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The Everyday Prayer

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Icon of the Holy Face
Church of Sant'Egidio, Rome

Reading of the Word of God

Alleluia, alleluia, alleluia

You are a chosen race,
a royal priesthood, a holy nation,
a people acquired by God
to proclaim his marvellous works.

Alleluia, alleluia, alleluia

Luke 11, 42-46

But alas for you Pharisees, because you pay your tithe of mint and rue and all sorts of garden herbs and neglect justice and the love of God! These you should have practised, without neglecting the others.

Alas for you Pharisees, because you like to take the seats of honour in the synagogues and to be greeted respectfully in the market squares!

Alas for you, because you are like the unmarked tombs that people walk on without knowing it!'

A lawyer then spoke up. 'Master,' he said, 'when you speak like this you insult us too.'

But he said, 'Alas for you lawyers as well, because you load on people burdens that are unendurable, burdens that you yourselves do not touch with your fingertips.


Alleluia, alleluia, alleluia

You will be holy,
because I am holy, thus says the Lord.

Alleluia, alleluia, alleluia

Upon hearing Jesus’ harsh words against Pharisaic ritualism, a lawyer responds that he is also offending him and all his colleagues: “Teacher, when you say these things, you insult us too.” It is the reaction of someone who wants to defend himself and his convictions, without feeling any need to change, to understand better what the Lord is asking, or to undertake a better life than the one he is living. Indeed, as Paul says, the Word of God is like a double-edged sword that cuts to the marrow and does not leave us indifferent. It does not bless our behaviour without altering it, and it does not enter our hearts without cutting away everything that hinders it, or worse, leads us to ruin. In fact, if we let the Word of God work within us, if we listen without opposing it with our pride, which always makes us defend ourselves, and if we do not rely on our self-sufficiency, we will see the amazing changes it brings. Of course, when the word acts, we too will feel that it is bitter when it rebukes us. But it is not meant to offend. The Word is a saving force that changes our heart. Jesus unmasks the sin of the Pharisees and scribes: even though they are respected by the people, who look to them for guidance and direction, in reality their behaviour is false and in error. This is why Jesus’ judges them so severely. The people trust them. They seek help and guidance from people who “appear” to be leaders, but those they look to neglect what is essential: “justice and the love of God.” They might pay their tithes to the temple and let themselves be charmed by the honour they receive at the synagogue, but in truth they are like “graves”, that is, empty people who are dead on the inside. With cold severity, they put heavy burdens on the shoulders of others, but they neither want nor are able to bear them. This falsehood, this deceitful and duplicitous behaviour, is strongly condemned by Jesus. His anger and severe judgment are a warning for us all when sometimes we set ourselves up as merciless judges, small masters without scruples or second thoughts, who take advantage of the good faith of those who are looking for older brothers and sisters they can trust as they try to grow spiritually.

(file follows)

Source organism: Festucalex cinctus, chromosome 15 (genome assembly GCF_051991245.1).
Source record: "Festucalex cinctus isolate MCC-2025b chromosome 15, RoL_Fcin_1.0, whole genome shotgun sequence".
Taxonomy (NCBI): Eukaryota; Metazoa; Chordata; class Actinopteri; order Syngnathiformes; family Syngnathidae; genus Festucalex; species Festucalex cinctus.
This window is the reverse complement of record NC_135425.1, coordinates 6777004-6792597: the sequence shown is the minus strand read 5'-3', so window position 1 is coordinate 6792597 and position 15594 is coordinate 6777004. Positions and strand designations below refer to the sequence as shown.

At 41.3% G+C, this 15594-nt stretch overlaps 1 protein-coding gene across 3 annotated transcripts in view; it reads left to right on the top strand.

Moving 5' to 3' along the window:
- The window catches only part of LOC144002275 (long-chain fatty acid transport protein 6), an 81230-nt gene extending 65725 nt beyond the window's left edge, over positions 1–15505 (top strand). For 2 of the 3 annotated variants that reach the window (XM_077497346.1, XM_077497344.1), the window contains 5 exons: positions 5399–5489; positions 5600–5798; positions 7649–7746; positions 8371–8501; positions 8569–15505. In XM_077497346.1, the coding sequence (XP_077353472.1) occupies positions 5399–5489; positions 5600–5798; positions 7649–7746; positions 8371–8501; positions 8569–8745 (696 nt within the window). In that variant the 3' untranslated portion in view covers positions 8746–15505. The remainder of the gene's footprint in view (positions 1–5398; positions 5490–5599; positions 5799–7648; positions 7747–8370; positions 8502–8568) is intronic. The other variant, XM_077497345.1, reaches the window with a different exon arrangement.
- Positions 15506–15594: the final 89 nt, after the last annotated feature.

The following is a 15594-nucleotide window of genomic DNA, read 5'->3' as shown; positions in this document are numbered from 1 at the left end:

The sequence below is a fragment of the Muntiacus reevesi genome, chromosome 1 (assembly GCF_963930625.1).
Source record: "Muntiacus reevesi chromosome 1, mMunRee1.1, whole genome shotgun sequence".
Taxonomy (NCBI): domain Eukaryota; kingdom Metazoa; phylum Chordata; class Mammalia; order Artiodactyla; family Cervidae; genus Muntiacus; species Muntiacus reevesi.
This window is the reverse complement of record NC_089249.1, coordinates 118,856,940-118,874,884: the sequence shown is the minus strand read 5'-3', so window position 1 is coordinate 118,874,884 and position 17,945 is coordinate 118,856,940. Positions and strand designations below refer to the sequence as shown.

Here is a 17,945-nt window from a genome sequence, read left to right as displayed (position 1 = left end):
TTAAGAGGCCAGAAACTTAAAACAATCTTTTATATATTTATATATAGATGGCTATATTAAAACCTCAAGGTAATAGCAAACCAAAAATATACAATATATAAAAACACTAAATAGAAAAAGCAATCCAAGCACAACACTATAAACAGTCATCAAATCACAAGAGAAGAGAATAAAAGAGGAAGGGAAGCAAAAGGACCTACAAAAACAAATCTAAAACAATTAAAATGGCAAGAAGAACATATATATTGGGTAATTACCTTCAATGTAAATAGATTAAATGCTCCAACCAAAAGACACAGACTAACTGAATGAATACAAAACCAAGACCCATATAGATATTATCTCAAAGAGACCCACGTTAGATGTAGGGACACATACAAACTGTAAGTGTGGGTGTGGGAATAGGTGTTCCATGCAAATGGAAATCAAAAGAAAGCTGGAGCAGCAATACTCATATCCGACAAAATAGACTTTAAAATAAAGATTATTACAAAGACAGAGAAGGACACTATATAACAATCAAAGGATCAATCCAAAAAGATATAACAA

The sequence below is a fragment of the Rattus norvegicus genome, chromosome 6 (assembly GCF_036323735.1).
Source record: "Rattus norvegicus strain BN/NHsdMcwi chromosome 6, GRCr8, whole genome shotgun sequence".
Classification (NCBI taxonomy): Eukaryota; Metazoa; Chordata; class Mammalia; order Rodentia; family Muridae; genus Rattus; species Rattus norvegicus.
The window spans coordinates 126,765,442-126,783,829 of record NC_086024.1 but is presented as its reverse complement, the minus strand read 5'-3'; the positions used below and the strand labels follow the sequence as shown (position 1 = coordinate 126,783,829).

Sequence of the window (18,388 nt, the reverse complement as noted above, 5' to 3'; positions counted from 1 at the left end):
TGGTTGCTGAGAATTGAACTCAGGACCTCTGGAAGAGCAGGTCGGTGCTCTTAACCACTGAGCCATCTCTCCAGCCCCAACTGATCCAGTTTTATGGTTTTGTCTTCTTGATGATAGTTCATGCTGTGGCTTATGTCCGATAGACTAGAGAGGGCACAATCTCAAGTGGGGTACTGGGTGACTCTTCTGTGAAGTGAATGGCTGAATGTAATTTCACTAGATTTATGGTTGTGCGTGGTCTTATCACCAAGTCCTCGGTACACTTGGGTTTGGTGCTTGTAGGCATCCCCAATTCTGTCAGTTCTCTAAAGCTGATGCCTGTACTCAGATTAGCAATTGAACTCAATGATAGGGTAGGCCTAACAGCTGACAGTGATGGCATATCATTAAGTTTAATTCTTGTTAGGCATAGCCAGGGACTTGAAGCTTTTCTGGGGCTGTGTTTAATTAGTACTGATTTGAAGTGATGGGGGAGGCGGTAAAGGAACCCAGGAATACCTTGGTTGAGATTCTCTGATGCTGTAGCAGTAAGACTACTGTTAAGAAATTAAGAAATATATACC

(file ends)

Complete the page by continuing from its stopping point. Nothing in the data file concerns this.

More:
Memory of the Saints and the Prophets